Tech for Good 2018 funding recipients named

Good causes to receive £40,000+ to develop a range of projects that will enable charitable organisations to use digital technologies to improve people’s lives.

James Hayes | 29th Jun 18
Tech for Good grants of between £42,000 and £47,000 will give 13 charitable organisations the means by which to develop new projects improve people’s lives.

The charitable organisations due to receive funding from Tech for Good 2018, Comic Relief’s programme for charities and social enterprises, have been announced.

Grants of between £42,000 and £47,000 for each project will give 13 organisations the means by which to develop new approaches that seek to improve people’s lives. They also enable the recipients to learn, develop their own capacities in a new way and strengthen their work by developing viable and sustainable digital products.

A package of non-monetary support will also be provided, in recognition that charitable work is now an area that relies on digital skills and expertise as well as funding, for opportunities to be realised.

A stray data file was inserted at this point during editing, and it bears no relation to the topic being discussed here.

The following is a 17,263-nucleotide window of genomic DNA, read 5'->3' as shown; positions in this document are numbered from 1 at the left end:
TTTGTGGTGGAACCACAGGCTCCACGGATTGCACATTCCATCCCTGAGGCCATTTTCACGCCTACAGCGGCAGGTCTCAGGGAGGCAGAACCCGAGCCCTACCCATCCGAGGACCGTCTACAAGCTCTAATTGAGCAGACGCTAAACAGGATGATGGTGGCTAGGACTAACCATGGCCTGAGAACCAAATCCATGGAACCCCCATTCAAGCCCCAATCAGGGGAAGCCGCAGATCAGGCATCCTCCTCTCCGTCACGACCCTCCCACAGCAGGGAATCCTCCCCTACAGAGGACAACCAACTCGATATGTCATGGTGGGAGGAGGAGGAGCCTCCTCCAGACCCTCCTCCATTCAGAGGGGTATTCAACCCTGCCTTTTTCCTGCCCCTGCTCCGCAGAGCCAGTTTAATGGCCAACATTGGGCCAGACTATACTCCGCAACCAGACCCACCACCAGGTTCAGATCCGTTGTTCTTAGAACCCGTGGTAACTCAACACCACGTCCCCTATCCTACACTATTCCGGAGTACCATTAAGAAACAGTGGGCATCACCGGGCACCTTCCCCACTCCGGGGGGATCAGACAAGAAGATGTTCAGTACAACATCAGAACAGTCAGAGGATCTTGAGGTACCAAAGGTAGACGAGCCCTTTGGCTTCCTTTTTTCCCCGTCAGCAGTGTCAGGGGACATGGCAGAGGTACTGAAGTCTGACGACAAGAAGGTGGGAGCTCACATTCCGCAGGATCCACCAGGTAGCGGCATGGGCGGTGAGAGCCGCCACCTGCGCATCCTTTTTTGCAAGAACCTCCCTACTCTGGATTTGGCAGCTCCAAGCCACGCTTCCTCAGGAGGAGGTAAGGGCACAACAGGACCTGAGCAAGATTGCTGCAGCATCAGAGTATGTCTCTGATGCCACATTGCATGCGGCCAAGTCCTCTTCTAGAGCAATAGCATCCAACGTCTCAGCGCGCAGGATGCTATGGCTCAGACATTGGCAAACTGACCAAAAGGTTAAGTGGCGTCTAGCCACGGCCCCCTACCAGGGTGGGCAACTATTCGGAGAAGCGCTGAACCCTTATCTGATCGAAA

Commencing in July 2018, the projects will last for nine months. Each includes a two-month soft development phase and an intense four-month hard development phase, followed by a three-month launch phase.

The successful Tech for Good 2018 projects include:

  • Addaction will develop their online support service through the implementation of a chatbot to work as a screening tool in busy times, a point of contact out of hours, and a referral service.
  • The Children’s Society will conceptualise and test the potential of Virtual Reality tech to support children and young people’s mental health.
  • Elizabeth Finn Care/Turn2us will create an app matching people based on their benefit calculation and location, with a trained volunteer who can give support throughout the benefits claiming process.
  • Hestia will develop an app to provide information for perpetrators of domestic abuse, those who feel they may become perpetrators, and anyone supporting them or aware of this risk.
  • At Hope Support Services an online platform will be created where young people can access safe and secure peer-support when a close family member is diagnosed with a serious illness.
  • Playphysio has created a medical attachment that, when attached to therapeutic devices used by people living with Cystic Fibrosis, allows them to gamify their daily treatment.
  • To facilitate the employment of severely visually impaired and blind till operators to enable them to be fully effective staff members WESC Foundation will create a point of sale ‘Speaking Shop till’ that is fully audio descriptive, from transaction initiation to transaction completion.

A full list of grant recipients is available at the Tech for Good Hub.